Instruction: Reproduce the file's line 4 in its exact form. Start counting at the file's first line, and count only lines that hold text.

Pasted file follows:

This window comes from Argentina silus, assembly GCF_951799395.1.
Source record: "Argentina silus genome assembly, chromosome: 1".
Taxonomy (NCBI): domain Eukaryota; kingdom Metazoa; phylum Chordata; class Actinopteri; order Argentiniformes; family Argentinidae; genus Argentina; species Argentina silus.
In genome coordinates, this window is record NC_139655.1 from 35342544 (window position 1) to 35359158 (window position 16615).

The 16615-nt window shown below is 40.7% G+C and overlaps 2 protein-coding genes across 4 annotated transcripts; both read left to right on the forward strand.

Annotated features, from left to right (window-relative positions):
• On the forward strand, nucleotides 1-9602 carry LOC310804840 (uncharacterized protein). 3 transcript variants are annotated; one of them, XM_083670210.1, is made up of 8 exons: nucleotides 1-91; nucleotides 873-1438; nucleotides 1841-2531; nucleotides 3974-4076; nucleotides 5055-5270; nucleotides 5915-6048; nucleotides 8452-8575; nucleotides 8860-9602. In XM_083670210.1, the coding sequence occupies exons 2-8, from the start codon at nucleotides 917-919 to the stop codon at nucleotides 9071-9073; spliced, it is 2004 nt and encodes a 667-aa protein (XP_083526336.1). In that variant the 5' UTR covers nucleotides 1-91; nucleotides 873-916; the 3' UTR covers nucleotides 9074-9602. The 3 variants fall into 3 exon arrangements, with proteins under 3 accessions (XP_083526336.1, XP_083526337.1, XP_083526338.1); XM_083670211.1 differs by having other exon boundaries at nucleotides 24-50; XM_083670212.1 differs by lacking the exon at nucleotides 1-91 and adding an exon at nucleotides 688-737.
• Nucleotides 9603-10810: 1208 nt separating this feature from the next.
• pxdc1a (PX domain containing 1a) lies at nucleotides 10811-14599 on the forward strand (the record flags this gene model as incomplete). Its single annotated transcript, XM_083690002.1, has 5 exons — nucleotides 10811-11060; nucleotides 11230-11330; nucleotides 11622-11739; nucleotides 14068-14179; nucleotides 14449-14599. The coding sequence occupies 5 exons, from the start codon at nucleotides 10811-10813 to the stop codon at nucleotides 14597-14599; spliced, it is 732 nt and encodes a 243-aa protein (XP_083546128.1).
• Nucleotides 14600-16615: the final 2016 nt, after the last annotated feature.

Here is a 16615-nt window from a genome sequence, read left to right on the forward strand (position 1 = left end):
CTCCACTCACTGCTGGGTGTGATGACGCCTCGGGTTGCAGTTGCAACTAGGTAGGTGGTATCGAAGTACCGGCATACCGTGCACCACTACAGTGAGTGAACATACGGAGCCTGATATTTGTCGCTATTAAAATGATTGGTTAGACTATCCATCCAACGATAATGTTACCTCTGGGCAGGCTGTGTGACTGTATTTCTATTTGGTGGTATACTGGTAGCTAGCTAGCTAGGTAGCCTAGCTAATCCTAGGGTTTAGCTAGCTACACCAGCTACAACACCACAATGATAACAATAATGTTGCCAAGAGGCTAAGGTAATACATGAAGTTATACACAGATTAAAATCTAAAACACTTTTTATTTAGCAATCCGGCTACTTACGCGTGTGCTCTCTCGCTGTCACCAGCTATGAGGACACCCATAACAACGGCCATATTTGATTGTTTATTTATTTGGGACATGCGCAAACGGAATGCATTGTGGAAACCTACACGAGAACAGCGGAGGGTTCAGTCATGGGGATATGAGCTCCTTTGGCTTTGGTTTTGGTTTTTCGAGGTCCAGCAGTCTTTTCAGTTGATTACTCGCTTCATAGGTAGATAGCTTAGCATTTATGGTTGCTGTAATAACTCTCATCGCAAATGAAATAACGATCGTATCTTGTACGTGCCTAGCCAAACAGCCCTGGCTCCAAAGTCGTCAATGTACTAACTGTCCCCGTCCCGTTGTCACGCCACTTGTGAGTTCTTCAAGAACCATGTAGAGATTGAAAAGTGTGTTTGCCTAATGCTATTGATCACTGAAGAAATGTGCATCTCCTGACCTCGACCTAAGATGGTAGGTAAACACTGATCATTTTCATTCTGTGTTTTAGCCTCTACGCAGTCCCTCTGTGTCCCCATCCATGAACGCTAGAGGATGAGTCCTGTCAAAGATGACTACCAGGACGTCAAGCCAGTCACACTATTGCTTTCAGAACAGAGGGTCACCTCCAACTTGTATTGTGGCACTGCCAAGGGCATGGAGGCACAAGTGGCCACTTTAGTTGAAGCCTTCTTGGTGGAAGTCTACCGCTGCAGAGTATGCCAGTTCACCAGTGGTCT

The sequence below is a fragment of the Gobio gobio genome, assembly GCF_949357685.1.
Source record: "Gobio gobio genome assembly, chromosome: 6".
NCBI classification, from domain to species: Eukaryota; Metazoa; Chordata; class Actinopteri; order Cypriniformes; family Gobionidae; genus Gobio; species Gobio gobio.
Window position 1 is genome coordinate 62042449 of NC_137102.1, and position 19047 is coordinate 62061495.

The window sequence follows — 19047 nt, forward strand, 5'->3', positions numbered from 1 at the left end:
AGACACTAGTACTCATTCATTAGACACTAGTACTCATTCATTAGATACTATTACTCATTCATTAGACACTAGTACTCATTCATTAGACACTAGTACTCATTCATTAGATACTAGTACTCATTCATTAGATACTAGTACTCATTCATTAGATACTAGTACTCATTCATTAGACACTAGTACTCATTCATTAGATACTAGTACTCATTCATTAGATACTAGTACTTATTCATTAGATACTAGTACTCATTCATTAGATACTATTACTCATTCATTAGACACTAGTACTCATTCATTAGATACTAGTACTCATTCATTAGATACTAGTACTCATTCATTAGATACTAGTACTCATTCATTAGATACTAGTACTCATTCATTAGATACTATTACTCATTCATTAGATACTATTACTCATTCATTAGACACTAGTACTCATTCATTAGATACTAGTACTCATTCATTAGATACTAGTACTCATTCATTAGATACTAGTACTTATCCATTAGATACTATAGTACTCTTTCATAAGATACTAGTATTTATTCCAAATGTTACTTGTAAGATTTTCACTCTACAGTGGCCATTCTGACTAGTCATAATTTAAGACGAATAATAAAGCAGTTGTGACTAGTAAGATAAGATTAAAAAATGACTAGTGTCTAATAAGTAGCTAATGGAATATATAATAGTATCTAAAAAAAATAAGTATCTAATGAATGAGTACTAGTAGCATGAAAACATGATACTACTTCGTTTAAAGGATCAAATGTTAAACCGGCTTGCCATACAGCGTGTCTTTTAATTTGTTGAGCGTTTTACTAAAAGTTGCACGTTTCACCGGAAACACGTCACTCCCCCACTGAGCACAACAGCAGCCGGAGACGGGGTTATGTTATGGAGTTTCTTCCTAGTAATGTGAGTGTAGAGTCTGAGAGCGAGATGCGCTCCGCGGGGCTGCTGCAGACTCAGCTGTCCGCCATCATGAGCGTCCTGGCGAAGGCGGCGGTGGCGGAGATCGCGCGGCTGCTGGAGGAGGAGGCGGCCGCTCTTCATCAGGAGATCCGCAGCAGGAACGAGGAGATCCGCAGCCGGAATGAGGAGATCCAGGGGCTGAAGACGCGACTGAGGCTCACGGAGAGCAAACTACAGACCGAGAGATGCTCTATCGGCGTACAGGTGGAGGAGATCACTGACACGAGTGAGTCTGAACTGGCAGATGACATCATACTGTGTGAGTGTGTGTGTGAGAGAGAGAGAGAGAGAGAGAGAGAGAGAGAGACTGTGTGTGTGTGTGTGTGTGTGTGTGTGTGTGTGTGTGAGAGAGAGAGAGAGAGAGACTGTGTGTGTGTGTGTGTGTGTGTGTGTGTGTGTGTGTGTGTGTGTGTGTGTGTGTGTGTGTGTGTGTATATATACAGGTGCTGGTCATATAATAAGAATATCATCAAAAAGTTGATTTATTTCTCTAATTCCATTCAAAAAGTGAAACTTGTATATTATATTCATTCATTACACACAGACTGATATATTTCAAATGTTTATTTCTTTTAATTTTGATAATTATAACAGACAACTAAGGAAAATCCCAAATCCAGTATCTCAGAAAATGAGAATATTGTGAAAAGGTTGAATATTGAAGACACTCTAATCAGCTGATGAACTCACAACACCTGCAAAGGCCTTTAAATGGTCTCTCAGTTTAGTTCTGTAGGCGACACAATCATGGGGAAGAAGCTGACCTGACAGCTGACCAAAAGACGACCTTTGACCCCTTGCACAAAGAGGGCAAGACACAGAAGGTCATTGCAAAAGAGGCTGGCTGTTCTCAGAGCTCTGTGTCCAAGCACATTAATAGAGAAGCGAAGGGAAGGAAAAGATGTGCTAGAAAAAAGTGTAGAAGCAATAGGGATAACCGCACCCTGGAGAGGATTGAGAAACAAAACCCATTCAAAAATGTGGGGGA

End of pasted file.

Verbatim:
In genome coordinates, this window is record NC_139655.1 from 35342544 (window position 1) to 35359158 (window position 16615).